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ISSN
1064-5462
E-ISSN
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2014 Impact factor:
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Artificial Life

Summer 1994, Vol. 1, No. 4, Pages 353-372
(doi: 10.1162/artl.1994.1.4.353)
© 1995 Massachusetts Institute of Technology
Evolving 3D Morphology and Behavior by Competition
Article PDF (751.9 KB)
Abstract

This article describes a system for the evolution and coevolution of virtual creatures that compete in physically simulated three-dimensional worlds. Pairs of individuals enter one-on-one contests in which they contend to gain control of a common resource. The winners receive higher relative fitness scores allowing them to survive and reproduce. Realistic dynamics simulation including gravity, collisions, and friction, restricts the actions to physically plausible behaviors.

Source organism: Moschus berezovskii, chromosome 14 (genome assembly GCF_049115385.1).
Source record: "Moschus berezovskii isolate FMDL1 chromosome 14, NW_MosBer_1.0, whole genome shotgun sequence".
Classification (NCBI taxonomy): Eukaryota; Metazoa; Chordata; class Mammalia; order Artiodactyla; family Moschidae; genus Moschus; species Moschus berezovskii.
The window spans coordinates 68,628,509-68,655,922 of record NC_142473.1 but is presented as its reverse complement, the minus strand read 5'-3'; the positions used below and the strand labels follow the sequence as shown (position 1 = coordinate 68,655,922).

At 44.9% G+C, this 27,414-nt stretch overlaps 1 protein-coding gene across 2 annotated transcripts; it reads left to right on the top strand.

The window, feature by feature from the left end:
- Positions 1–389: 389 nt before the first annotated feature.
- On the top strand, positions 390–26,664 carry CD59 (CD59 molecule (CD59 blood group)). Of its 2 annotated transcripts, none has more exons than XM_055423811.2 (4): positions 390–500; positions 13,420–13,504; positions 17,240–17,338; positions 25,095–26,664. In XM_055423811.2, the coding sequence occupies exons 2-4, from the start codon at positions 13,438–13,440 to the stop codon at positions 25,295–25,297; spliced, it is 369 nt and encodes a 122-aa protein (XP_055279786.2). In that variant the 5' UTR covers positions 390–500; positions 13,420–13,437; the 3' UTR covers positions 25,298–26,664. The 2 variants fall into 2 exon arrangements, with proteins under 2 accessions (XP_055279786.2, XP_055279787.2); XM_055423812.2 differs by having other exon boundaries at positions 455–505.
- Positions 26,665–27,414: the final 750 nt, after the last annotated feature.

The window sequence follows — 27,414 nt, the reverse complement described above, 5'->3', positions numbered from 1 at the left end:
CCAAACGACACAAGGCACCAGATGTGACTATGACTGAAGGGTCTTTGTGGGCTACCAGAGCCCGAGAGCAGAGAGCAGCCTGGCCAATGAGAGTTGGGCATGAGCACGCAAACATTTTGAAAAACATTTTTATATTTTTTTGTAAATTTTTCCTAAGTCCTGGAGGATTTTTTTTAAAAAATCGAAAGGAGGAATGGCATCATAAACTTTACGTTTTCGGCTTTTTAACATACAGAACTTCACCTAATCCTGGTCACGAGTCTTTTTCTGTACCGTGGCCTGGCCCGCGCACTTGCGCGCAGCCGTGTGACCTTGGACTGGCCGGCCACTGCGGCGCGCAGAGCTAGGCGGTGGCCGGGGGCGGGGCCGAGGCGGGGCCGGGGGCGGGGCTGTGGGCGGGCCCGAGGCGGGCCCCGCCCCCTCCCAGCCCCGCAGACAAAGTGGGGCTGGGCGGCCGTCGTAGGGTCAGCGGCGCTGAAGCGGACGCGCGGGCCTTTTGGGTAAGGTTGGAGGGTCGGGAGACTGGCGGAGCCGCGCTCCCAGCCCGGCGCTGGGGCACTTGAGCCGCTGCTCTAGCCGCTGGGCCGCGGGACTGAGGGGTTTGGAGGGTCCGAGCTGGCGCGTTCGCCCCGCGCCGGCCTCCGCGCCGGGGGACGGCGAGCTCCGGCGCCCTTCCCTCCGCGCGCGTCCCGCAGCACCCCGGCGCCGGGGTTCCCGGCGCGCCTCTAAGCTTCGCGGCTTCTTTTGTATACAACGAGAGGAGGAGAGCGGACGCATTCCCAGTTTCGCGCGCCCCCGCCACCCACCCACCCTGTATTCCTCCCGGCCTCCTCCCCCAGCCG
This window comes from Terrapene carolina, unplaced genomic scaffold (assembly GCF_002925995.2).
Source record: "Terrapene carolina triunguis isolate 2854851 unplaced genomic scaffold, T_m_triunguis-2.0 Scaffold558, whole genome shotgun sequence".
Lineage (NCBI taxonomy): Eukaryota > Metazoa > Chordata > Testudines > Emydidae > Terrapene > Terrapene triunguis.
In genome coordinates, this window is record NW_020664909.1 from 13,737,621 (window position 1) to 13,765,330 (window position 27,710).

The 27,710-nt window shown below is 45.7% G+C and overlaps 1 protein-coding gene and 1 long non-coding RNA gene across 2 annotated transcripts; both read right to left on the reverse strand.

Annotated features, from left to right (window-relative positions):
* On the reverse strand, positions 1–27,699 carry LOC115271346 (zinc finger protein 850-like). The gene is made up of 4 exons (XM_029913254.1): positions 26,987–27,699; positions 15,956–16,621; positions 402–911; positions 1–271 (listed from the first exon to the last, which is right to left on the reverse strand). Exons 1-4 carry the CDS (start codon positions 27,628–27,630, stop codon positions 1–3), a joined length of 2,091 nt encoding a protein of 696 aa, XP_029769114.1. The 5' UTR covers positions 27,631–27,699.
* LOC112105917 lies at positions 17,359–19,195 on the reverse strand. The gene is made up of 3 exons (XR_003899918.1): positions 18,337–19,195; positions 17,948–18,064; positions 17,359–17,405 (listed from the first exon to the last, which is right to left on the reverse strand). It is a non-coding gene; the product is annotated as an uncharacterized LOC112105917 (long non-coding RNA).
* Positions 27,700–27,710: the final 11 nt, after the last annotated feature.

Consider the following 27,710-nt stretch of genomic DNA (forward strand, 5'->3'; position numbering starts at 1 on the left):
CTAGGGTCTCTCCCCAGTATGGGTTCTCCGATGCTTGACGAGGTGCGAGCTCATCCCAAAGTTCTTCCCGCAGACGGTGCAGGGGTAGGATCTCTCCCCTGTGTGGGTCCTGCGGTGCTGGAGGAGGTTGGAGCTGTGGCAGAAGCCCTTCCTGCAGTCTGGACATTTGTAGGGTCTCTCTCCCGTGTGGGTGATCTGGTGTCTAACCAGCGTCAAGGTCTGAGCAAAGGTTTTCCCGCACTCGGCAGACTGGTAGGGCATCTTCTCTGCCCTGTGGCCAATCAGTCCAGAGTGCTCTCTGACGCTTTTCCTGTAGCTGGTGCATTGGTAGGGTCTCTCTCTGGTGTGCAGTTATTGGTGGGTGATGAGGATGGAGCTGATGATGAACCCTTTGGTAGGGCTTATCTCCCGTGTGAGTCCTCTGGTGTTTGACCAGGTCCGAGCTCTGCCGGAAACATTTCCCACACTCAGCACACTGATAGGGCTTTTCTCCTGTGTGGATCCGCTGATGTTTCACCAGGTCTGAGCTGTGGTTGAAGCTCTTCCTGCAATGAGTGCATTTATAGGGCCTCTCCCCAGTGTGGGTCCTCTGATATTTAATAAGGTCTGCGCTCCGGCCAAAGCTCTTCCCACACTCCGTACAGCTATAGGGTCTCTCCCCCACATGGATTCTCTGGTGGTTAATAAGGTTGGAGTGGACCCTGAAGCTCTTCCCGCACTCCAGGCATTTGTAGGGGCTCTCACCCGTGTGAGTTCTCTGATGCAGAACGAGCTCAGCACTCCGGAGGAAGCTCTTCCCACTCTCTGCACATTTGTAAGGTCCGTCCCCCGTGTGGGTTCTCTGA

The morphology of these creatures and the neural systems for controlling their muscle forces are both genetically determined, and the morphology and behavior can adapt to each other as they evolve simultaneously. The genotypes are structured as directed graphs of nodes and connections, and they can efficiently but flexibly describe instructions for the development of creatures' bodies and control systems with repeating or recursive components. When simulated evolutions are performed with populations of competing creatures, interesting and diverse strategies and counterstrategies emerge.